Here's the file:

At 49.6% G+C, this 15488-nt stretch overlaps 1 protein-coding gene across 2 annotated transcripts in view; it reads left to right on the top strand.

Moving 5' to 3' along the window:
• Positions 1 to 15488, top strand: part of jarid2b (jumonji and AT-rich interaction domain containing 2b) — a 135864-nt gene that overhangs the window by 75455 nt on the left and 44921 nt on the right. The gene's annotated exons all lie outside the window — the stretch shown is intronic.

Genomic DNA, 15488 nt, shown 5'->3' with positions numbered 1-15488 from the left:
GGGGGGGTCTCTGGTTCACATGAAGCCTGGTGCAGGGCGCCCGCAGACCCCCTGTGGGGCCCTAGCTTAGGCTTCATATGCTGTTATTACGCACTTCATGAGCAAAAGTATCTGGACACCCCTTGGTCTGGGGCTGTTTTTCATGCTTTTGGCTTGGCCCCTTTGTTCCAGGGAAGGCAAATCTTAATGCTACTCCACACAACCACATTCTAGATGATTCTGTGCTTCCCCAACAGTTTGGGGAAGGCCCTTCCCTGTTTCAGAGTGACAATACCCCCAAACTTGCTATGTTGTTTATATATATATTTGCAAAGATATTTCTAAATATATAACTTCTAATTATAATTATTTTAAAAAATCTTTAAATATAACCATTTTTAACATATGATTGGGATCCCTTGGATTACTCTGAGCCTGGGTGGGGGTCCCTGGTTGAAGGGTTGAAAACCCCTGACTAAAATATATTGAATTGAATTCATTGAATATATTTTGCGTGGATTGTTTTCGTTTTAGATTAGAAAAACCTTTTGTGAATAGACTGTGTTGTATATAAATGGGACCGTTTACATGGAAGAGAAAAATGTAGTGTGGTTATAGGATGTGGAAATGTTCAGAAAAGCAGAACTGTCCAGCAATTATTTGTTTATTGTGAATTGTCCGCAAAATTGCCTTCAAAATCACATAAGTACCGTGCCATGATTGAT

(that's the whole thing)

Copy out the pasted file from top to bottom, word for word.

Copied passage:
At 49.6% G+C, this 15488-nt stretch overlaps 1 protein-coding gene across 2 annotated transcripts in view; it reads left to right on the top strand.

Moving 5' to 3' along the window:
• Positions 1 to 15488, top strand: part of jarid2b (jumonji and AT-rich interaction domain containing 2b) — a 135864-nt gene that overhangs the window by 75455 nt on the left and 44921 nt on the right. The gene's annotated exons all lie outside the window — the stretch shown is intronic.

Genomic DNA, 15488 nt, shown 5'->3' with positions numbered 1-15488 from the left:
GGGGGGGTCTCTGGTTCACATGAAGCCTGGTGCAGGGCGCCCGCAGACCCCCTGTGGGGCCCTAGCTTAGGCTTCATATGCTGTTATTACGCACTTCATGAGCAAAAGTATCTGGACACCCCTTGGTCTGGGGCTGTTTTTCATGCTTTTGGCTTGGCCCCTTTGTTCCAGGGAAGGCAAATCTTAATGCTACTCCACACAACCACATTCTAGATGATTCTGTGCTTCCCCAACAGTTTGGGGAAGGCCCTTCCCTGTTTCAGAGTGACAATACCCCCAAACTTGCTATGTTGTTTATATATATATTTGCAAAGATATTTCTAAATATATAACTTCTAATTATAATTATTTTAAAAAATCTTTAAATATAACCATTTTTAACATATGATTGGGATCCCTTGGATTACTCTGAGCCTGGGTGGGGGTCCCTGGTTGAAGGGTTGAAAACCCCTGACTAAAATATATTGAATTGAATTCATTGAATATATTTTGCGTGGATTGTTTTCGTTTTAGATTAGAAAAACCTTTTGTGAATAGACTGTGTTGTATATAAATGGGACCGTTTACATGGAAGAGAAAAATGTAGTGTGGTTATAGGATGTGGAAATGTTCAGAAAAGCAGAACTGTCCAGCAATTATTTGTTTATTGTGAATTGTCCGCAAAATTGCCTTCAAAATCACATAAGTACCGTGCCATGATTGAT